Citing a lack of security and international funding, a leading expert on Afghanistan is urging a postponement of elections in the country now scheduled for June. The expert, journalist and author Ahmed Rashid, also stressed during a recent lecture in New York that Bush administration support for authoritarian regimes in Central Asia is damaging the chances for success of Afghanistan's democratization process.
Rashid, speaking February 20 at the Open Society Institute, characterized Afghanistan as "a land-locked country surrounded by enemies." The bulk of the population has yet to experience the benefits of the US-backed stabilization effort that followed the ouster of the Taliban regime in late 2001, he added. [For background see the Eurasia Insight archive]. "For all of 2002 and much of 2003, the United States had a one-track policy: find Osama bin Laden and the Taliban. Nation-building was a low, second priority." Under a political formula known as the Bonn Accord, agreed upon in December 2001, Afghanistan was expected to complete its political transition process by holding simultaneous presidential and parliamentary elections this June.
"The burning question now is, can elections be held in June?" Rashid asked. He went on to assert that a large number of Afghans in the country's governmental and civil society sectors opposed holding elections in June. "Many Afghans don't see the security situation as ready," he said. [For background see the Eurasia Insight archive]. At the same time, he recounted a conversation with Afghan President Hamid Karzai, who expressed concern that "defying the June mandate [specified in the Bonn accord] would render his government illegitimate."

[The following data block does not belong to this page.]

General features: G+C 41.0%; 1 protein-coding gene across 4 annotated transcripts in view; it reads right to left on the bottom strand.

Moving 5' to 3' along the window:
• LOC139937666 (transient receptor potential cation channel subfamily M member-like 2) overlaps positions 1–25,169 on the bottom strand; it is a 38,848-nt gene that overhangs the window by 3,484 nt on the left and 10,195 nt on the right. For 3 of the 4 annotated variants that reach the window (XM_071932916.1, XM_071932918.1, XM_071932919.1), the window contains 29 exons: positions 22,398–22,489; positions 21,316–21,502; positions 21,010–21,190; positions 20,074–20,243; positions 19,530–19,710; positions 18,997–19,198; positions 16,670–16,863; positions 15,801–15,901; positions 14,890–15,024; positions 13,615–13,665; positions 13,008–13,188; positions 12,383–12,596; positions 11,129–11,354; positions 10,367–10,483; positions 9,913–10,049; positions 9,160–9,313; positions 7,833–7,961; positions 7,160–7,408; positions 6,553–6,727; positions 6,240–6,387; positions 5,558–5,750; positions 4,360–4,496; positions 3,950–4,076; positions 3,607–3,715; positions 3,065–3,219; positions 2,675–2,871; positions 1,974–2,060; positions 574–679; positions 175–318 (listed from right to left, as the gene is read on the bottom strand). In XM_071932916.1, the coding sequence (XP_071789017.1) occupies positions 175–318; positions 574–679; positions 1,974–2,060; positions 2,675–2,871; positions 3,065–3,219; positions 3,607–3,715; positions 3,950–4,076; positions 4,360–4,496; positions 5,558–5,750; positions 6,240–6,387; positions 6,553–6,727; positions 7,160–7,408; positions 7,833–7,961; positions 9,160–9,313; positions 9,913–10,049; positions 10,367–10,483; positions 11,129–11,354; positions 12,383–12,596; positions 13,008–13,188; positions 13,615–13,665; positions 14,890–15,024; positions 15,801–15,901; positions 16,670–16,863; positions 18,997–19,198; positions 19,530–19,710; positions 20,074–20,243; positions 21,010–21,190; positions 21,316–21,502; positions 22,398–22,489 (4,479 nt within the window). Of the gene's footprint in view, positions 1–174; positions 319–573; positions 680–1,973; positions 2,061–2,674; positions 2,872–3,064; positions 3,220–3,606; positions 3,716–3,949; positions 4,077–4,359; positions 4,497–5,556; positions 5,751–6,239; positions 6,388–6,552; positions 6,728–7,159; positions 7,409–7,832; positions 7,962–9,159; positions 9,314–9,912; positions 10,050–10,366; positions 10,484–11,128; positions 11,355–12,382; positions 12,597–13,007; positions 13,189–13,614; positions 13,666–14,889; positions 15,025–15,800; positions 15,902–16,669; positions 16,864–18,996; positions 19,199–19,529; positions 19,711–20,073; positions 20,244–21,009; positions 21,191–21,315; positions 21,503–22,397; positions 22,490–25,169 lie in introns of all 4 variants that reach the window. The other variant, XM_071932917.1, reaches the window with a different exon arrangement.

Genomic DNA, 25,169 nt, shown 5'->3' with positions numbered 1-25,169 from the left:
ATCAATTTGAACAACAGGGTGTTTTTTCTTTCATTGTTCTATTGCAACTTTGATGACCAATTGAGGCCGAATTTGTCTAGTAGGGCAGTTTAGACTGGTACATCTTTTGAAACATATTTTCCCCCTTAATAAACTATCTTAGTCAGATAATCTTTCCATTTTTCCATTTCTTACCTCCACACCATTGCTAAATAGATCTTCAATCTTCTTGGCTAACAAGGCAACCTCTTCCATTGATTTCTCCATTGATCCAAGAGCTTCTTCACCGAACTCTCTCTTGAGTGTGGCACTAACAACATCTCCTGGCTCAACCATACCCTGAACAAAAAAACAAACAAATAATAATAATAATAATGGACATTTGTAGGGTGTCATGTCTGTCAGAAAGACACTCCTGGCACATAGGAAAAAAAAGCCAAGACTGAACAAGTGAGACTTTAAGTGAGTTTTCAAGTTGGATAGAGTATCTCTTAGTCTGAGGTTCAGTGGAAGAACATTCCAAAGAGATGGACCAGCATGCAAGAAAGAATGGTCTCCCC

The Bush administration appears to strongly favor holding at least presidential elections in June. An American newspaper quoted Zalmay Khalilzad, the Bush administration's ambassador to Afghanistan, as saying on February 18 that postponing elections would trigger a "crisis of legitimacy."
Rashid strongly criticized the US stance, charging that the Bush administration is letting self-interest get in the way of sound policy. "As is the case in Iraq, the [sovereignty] agenda has been set by the American [presidential] election. It's not being set by the realities on the ground," he said.
Disregarding existing conditions and proceeding with the election would "shortchange" Afghans, Rashid said. Over the last six months or so, he continued, a greater international emphasis on reconstruction had started to foster hope for Afghans. He specifically cited several projects to disarm Afghan militia groups and improve the country's shattered infrastructure. "Big money is going to education, health care and road building he said. "There is a lot of good that's finally starting to happen."
This process would "come to a grinding halt" if officials carry out plans for a nationwide election in June. To promote a secure environment for the holding of elections, US officials have discussed the possibility of hastily creating a so-called Afghan Guard, Rashid said. This would mean "rebuilding militias," thus undermining a United Nations-sponsored disarmament program that seeks to neutralize warlords' power in Afghanistan's provinces, he asserted.